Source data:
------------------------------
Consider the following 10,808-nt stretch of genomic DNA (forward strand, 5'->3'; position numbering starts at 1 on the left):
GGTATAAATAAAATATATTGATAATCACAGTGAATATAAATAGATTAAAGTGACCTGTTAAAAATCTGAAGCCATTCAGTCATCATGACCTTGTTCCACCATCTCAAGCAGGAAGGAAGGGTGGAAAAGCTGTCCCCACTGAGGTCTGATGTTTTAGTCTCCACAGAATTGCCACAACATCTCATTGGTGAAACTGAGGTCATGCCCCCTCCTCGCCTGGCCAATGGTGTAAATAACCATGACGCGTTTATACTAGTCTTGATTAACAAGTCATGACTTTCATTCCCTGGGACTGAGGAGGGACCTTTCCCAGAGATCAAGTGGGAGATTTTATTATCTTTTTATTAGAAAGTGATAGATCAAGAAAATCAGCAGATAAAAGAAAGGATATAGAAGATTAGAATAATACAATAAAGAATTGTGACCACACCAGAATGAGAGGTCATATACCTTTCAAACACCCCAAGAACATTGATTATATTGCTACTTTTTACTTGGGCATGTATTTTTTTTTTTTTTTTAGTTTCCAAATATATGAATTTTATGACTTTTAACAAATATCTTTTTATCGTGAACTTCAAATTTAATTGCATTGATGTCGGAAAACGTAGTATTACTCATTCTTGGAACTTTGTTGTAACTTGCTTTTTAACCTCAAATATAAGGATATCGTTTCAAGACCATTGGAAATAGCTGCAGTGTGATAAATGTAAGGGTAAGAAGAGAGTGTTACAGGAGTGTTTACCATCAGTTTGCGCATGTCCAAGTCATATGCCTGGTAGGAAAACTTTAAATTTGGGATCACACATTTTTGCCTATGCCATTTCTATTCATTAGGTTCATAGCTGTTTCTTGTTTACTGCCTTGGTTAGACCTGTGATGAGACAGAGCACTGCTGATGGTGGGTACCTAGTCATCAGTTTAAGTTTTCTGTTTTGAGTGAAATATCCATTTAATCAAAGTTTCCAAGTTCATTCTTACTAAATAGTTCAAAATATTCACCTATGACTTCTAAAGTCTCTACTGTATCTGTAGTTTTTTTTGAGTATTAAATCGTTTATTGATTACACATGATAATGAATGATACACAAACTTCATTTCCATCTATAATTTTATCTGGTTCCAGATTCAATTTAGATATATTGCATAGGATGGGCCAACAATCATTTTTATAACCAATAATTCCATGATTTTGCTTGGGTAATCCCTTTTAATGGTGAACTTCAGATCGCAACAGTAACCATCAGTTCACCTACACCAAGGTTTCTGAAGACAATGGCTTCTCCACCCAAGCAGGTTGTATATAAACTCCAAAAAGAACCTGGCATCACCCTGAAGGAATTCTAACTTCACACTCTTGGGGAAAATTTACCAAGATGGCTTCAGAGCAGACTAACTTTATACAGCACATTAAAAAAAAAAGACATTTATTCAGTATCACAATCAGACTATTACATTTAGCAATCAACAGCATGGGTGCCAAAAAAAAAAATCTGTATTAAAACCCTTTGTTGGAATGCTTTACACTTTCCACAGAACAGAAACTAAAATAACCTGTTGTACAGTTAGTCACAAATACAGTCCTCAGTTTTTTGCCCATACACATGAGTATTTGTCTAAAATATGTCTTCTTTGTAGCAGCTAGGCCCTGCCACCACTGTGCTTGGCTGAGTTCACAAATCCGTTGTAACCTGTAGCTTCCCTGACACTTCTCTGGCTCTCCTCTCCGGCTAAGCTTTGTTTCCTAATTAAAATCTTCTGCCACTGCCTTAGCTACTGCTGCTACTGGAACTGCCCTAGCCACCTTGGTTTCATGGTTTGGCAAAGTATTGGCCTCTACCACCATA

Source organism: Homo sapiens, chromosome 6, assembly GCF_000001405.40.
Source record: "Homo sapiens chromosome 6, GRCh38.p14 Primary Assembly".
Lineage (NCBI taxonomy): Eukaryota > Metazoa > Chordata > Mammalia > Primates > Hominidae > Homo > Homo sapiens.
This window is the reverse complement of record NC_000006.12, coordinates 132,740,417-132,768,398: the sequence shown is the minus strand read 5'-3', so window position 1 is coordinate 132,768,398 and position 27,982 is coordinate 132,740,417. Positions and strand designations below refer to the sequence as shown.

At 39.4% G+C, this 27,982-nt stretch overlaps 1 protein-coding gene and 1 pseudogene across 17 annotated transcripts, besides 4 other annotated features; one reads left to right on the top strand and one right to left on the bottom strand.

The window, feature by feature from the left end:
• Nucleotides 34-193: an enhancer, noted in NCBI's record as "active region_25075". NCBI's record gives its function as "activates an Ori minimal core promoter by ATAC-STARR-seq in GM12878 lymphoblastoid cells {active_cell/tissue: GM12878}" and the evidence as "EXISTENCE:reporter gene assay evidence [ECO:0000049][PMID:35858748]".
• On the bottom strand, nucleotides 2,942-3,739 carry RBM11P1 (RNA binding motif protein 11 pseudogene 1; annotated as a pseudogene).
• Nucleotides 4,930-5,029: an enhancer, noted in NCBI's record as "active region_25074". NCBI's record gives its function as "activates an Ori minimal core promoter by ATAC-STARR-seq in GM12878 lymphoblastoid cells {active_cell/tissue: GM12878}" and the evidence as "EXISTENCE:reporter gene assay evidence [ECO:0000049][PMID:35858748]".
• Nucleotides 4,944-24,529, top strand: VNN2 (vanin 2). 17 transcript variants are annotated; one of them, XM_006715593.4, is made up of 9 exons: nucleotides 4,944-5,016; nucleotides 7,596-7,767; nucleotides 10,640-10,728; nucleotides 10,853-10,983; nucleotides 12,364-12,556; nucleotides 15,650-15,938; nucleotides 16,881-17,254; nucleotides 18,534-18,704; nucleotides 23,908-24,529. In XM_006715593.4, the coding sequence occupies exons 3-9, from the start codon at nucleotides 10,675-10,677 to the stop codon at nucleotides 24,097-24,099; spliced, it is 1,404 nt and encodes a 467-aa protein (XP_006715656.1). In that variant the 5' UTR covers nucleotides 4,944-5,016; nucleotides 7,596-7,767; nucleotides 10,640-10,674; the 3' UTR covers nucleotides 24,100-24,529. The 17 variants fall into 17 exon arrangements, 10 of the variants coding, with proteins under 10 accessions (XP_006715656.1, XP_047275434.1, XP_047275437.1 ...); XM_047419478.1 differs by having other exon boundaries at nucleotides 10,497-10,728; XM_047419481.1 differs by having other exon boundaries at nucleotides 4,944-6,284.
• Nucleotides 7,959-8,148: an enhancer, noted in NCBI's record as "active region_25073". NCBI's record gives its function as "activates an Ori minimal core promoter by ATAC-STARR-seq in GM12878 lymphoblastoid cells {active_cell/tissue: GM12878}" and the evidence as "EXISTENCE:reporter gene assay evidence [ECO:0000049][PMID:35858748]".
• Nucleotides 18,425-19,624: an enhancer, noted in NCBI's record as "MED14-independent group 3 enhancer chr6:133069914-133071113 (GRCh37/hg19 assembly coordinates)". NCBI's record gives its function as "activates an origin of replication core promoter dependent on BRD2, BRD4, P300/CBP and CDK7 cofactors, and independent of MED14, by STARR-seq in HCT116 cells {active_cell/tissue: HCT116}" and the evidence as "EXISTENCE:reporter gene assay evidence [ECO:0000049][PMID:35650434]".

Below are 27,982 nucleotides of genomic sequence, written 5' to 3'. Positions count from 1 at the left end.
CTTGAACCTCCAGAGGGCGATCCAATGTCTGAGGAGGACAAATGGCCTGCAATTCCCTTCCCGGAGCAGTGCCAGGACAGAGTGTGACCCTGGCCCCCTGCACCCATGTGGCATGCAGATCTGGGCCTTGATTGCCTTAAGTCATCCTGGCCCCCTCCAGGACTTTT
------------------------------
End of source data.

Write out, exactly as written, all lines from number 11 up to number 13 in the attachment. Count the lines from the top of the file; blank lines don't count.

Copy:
• Nucleotides 4,930-5,029: an enhancer, noted in NCBI's record as "active region_25074". NCBI's record gives its function as "activates an Ori minimal core promoter by ATAC-STARR-seq in GM12878 lymphoblastoid cells {active_cell/tissue: GM12878}" and the evidence as "EXISTENCE:reporter gene assay evidence [ECO:0000049][PMID:35858748]".
• Nucleotides 4,944-24,529, top strand: VNN2 (vanin 2). 17 transcript variants are annotated; one of them, XM_006715593.4, is made up of 9 exons: nucleotides 4,944-5,016; nucleotides 7,596-7,767; nucleotides 10,640-10,728; nucleotides 10,853-10,983; nucleotides 12,364-12,556; nucleotides 15,650-15,938; nucleotides 16,881-17,254; nucleotides 18,534-18,704; nucleotides 23,908-24,529. In XM_006715593.4, the coding sequence occupies exons 3-9, from the start codon at nucleotides 10,675-10,677 to the stop codon at nucleotides 24,097-24,099; spliced, it is 1,404 nt and encodes a 467-aa protein (XP_006715656.1). In that variant the 5' UTR covers nucleotides 4,944-5,016; nucleotides 7,596-7,767; nucleotides 10,640-10,674; the 3' UTR covers nucleotides 24,100-24,529. The 17 variants fall into 17 exon arrangements, 10 of the variants coding, with proteins under 10 accessions (XP_006715656.1, XP_047275434.1, XP_047275437.1 ...); XM_047419478.1 differs by having other exon boundaries at nucleotides 10,497-10,728; XM_047419481.1 differs by having other exon boundaries at nucleotides 4,944-6,284.
• Nucleotides 7,959-8,148: an enhancer, noted in NCBI's record as "active region_25073". NCBI's record gives its function as "activates an Ori minimal core promoter by ATAC-STARR-seq in GM12878 lymphoblastoid cells {active_cell/tissue: GM12878}" and the evidence as "EXISTENCE:reporter gene assay evidence [ECO:0000049][PMID:35858748]".